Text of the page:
Whenever neuroscientists tell us about the capacity and plasticity of the brain, they unavoidably mention language acquisition.
Dr. Lara Boyd, University of British Columbia, in her lecture-chat on TED, "After watchicng this your brain will not be the same" where she tells us about the plasticity and physical changes that occur in learning. Her chat sounded familiar. There was a ring to it. Yes, she was saying what Dr. Santiago Ramón y Cajal said over a century ago. He said, among many other things: "If he so proposes, every man can be the architect of his own brain" which is my translation of his words: "... todo hombre puede ser, si se lo propone, arquitecto de su propio cerebro..." (Los tónico de la voluntad, 1912.)
The gist (busilis) of it is that each one of us has a given potential, both scientists tell us, different from the potential of others. Some find it easier to learn a language, while others may find it more complicated or time consuming.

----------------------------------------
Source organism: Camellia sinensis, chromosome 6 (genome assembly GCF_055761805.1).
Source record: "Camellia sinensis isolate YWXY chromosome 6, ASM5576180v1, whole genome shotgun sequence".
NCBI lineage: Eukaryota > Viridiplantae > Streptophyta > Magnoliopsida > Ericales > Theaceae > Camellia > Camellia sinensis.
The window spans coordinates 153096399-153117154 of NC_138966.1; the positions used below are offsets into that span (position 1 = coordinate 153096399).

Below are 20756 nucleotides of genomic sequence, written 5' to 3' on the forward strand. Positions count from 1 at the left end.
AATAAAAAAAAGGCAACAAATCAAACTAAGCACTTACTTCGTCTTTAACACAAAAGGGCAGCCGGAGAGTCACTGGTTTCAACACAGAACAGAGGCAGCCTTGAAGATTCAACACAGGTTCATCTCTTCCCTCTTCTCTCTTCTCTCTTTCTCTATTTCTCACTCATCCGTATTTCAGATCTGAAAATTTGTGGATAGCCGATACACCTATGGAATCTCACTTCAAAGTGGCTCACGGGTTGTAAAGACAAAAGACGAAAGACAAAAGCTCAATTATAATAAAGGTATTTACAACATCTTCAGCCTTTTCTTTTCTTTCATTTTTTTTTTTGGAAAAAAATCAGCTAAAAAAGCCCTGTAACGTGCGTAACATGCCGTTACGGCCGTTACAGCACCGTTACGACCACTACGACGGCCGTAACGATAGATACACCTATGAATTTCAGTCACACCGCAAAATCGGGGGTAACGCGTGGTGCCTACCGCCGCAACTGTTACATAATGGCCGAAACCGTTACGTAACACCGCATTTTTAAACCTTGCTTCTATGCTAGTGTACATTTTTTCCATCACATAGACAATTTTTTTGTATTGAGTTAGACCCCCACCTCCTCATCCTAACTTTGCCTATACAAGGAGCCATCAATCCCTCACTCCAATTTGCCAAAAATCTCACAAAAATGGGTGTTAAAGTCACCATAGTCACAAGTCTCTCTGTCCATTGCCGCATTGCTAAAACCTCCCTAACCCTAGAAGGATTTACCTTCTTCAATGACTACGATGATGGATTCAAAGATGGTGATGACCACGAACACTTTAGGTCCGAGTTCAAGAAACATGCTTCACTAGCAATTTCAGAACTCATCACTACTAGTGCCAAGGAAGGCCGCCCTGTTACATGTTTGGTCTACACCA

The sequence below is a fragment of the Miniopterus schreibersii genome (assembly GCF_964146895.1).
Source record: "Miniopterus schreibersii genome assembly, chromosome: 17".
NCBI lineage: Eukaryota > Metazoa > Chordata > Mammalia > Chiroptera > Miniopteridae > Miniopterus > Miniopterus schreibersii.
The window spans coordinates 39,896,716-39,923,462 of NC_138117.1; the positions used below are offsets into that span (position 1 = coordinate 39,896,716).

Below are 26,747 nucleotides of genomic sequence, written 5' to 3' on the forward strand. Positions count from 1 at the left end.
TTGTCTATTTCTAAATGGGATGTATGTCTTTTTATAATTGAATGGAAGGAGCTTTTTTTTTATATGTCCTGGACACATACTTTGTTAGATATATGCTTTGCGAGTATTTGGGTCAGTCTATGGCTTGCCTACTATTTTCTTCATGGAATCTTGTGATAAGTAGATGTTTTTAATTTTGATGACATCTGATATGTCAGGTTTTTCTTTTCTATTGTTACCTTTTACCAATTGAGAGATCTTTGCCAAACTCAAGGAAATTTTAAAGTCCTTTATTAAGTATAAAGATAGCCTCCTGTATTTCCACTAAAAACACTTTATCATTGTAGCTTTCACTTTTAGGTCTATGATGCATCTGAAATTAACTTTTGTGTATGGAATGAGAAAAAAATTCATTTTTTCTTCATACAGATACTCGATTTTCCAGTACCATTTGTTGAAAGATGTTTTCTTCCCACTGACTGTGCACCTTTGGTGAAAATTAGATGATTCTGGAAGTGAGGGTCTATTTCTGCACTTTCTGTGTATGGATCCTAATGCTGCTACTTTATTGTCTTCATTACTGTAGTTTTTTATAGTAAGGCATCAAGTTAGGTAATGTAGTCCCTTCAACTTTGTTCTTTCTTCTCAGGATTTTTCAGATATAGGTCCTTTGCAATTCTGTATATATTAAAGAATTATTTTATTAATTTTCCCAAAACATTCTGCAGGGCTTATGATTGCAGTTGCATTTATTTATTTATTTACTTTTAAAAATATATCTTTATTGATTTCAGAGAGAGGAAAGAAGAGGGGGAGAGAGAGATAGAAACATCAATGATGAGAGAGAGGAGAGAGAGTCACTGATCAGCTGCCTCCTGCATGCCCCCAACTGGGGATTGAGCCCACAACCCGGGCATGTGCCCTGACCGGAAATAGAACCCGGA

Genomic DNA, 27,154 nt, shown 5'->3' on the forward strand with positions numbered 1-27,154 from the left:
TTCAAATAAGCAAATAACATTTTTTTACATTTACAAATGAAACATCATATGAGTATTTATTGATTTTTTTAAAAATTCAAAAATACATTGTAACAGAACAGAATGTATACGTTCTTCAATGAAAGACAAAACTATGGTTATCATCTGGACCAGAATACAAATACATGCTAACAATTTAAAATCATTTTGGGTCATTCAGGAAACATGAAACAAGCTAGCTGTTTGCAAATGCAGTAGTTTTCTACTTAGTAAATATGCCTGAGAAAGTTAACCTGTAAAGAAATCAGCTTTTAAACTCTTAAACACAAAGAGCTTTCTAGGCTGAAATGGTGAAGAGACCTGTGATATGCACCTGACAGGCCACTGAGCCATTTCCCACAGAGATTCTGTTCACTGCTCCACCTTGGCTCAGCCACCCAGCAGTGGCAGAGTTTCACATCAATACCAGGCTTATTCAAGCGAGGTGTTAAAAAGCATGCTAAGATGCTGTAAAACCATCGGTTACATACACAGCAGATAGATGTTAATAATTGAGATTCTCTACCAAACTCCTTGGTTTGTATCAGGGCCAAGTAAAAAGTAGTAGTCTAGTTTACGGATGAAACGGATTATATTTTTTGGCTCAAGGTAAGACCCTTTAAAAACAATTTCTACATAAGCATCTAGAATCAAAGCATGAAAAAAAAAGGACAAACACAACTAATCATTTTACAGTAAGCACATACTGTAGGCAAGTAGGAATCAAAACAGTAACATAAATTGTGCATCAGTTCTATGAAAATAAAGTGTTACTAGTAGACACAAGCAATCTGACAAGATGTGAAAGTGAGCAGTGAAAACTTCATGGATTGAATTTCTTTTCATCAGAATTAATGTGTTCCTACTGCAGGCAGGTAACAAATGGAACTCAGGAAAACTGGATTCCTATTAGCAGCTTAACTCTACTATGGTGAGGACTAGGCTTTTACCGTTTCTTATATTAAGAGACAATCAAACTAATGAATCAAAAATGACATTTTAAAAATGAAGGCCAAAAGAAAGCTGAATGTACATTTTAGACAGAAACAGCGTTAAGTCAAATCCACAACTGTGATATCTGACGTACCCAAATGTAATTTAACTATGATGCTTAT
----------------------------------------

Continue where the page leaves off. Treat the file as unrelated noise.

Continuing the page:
In effect, they tell us that, in the case of languages, there are no clear-cut methods because, in effect, again, each one of us is different and our neurons respond differently to stimuli.
Dr. Lara Boyd does not mention Santiago Ramón y Cajal, the man who said what she is saying now over a hundred years ago.